The top-secret US National Security Agency is not required to reveal any deal it may have with Google to help protect against cyber attacks, an appeals court ruled Friday.
The ruling came in response to a Freedom of Information Act request from a public interest group, which said the public has a right to know about any spying on citizens.
The appeals court agreed that the NSA can reject the request, and does not even have to confirm whether it has any arrangement with the Internet giant.
"Any information pertaining to the relationship between Google and NSA would reveal protected information about NSA's implementation of its information assurance mission," Judge Janice Rogers Brown wrote in the appeals opinion...More at Yahoo News
H/T to rashmanly
The NSA has become the largest, most covert, and potentially most intrusive intelligence agency ever.
The heavily fortified $2 billion center should be up and running in September 2013. Flowing through its servers and routers and stored in near-bottomless databases will be all forms of communication, including the complete contents of private emails, cell phone calls, and Google searches, as well as all sorts of personal data trails—parking receipts, travel itineraries, bookstore purchases, and other digital “pocket litter.”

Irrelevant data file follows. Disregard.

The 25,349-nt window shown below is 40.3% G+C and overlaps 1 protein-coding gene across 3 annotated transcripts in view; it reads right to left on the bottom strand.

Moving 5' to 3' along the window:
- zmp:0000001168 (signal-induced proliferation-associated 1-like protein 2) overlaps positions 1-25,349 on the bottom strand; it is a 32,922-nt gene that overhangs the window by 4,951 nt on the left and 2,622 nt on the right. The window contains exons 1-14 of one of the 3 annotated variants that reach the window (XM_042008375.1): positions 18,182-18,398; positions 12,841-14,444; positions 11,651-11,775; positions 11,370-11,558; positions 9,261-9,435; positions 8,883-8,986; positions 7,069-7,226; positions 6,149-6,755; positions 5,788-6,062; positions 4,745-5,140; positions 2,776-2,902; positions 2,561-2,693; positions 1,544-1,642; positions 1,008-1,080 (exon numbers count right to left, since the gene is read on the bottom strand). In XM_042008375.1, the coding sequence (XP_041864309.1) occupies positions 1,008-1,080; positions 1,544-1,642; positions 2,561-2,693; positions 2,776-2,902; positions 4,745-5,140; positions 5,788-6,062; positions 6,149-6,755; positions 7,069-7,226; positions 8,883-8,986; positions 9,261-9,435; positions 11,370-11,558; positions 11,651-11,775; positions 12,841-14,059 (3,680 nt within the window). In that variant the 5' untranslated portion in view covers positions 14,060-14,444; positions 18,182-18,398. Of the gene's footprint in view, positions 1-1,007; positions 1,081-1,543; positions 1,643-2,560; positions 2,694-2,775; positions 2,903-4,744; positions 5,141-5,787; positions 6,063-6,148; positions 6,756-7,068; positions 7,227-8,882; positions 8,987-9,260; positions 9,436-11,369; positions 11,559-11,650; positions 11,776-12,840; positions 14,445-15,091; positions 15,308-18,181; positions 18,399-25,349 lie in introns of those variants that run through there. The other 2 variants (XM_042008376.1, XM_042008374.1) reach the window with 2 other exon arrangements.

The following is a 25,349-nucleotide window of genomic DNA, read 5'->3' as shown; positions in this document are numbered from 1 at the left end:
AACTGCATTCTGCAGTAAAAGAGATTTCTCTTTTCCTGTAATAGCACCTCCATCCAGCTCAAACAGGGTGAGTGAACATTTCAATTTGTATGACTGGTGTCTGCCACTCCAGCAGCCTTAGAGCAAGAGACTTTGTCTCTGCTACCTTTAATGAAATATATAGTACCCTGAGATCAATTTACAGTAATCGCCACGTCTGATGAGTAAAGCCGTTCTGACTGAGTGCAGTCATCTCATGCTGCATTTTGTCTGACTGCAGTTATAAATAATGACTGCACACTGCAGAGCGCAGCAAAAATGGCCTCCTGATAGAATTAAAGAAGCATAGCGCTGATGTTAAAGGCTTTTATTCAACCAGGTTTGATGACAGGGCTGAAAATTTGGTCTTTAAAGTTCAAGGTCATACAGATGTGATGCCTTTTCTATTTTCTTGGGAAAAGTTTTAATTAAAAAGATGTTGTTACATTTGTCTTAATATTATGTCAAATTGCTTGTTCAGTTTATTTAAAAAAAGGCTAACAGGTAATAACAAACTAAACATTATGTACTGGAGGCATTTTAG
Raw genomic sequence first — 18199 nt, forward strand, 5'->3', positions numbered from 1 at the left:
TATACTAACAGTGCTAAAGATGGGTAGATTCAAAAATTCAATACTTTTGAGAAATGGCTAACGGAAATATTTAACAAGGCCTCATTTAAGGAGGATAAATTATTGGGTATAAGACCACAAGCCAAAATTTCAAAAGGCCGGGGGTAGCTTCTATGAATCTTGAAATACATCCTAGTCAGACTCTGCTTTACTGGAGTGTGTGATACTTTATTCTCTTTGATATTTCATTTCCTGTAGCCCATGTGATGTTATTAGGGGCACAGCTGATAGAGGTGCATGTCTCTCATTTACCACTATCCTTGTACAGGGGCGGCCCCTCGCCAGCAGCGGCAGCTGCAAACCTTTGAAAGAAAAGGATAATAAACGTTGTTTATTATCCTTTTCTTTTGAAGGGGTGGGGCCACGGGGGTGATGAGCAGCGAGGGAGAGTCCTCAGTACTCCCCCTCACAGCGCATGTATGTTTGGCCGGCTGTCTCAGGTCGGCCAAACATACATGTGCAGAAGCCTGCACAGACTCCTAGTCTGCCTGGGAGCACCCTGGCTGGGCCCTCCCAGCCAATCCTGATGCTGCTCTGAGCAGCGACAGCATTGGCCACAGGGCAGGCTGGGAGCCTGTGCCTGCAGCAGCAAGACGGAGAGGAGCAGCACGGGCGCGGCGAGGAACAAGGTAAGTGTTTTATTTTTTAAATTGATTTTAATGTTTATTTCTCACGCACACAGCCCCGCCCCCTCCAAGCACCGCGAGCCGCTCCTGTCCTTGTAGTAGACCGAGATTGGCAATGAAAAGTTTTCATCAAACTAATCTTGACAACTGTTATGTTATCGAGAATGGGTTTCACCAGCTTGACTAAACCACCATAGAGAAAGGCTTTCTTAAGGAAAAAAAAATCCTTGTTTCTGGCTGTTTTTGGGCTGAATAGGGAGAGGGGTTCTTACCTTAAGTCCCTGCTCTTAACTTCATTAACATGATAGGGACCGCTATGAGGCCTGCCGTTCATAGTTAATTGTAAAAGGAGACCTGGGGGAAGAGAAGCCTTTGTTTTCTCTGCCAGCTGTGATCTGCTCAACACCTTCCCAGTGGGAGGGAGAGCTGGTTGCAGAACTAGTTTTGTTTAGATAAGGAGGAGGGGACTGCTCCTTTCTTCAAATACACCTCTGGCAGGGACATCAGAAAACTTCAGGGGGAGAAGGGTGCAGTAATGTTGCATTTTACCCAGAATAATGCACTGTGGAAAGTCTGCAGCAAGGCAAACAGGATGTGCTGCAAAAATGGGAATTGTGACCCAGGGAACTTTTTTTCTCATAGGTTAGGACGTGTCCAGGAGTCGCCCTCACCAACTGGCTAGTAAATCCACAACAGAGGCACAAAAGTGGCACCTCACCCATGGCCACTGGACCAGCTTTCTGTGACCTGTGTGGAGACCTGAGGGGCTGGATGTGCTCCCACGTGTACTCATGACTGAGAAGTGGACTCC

It is, in some measure, the realization of the “total information awareness” program created during the first term of the Bush administration—an effort that was killed by Congress in 2003 after it caused an outcry over its potential for invading Americans’ privacy.
But “this is more than just a data center,” says one senior intelligence official who until recently was involved with the program. The mammoth Bluffdale center will have another important and far more secret role that until now has gone unrevealed. It is also critical, he says, for breaking codes. And code-breaking is crucial, because much of the data that the center will handle—financial information, stock transactions, business deals, foreign military and diplomatic secrets, legal documents, confidential personal communications—will be heavily encrypted.
According to another top official also involved with the program, the NSA made an enormous breakthrough several years ago in its ability to cryptanalyze, or break, unfathomably complex encryption systems employed by not only governments around the world but also many average computer users in the US. The upshot, according to this official: “Everybody’s a target; everybody with communication is a target.”
This whole story should be read by all US citizens at Wired